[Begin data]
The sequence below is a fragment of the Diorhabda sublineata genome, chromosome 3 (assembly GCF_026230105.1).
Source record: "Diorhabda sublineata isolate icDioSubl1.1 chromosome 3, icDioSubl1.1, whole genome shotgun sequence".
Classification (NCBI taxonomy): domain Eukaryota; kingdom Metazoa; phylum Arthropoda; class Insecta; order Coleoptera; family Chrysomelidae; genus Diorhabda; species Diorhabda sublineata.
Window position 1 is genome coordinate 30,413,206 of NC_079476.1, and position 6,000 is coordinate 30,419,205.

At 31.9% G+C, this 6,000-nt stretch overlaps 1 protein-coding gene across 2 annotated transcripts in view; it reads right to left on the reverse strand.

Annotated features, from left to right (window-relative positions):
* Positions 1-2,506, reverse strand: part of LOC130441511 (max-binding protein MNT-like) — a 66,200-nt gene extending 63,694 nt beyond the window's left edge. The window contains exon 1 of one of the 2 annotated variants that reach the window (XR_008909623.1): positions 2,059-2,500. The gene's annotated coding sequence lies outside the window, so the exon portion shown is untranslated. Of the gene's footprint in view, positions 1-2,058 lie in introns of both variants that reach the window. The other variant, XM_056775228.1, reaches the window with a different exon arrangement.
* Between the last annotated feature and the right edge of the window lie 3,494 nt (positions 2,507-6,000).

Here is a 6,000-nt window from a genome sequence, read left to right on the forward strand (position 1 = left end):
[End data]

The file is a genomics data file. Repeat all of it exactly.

The sequence below is a fragment of the Diorhabda sublineata genome, chromosome 3 (assembly GCF_026230105.1).
Source record: "Diorhabda sublineata isolate icDioSubl1.1 chromosome 3, icDioSubl1.1, whole genome shotgun sequence".
Classification (NCBI taxonomy): domain Eukaryota; kingdom Metazoa; phylum Arthropoda; class Insecta; order Coleoptera; family Chrysomelidae; genus Diorhabda; species Diorhabda sublineata.
Window position 1 is genome coordinate 30,413,206 of NC_079476.1, and position 6,000 is coordinate 30,419,205.

At 31.9% G+C, this 6,000-nt stretch overlaps 1 protein-coding gene across 2 annotated transcripts in view; it reads right to left on the reverse strand.

Annotated features, from left to right (window-relative positions):
* Positions 1-2,506, reverse strand: part of LOC130441511 (max-binding protein MNT-like) — a 66,200-nt gene extending 63,694 nt beyond the window's left edge. The window contains exon 1 of one of the 2 annotated variants that reach the window (XR_008909623.1): positions 2,059-2,500. The gene's annotated coding sequence lies outside the window, so the exon portion shown is untranslated. Of the gene's footprint in view, positions 1-2,058 lie in introns of both variants that reach the window. The other variant, XM_056775228.1, reaches the window with a different exon arrangement.
* Between the last annotated feature and the right edge of the window lie 3,494 nt (positions 2,507-6,000).

Here is a 6,000-nt window from a genome sequence, read left to right on the forward strand (position 1 = left end):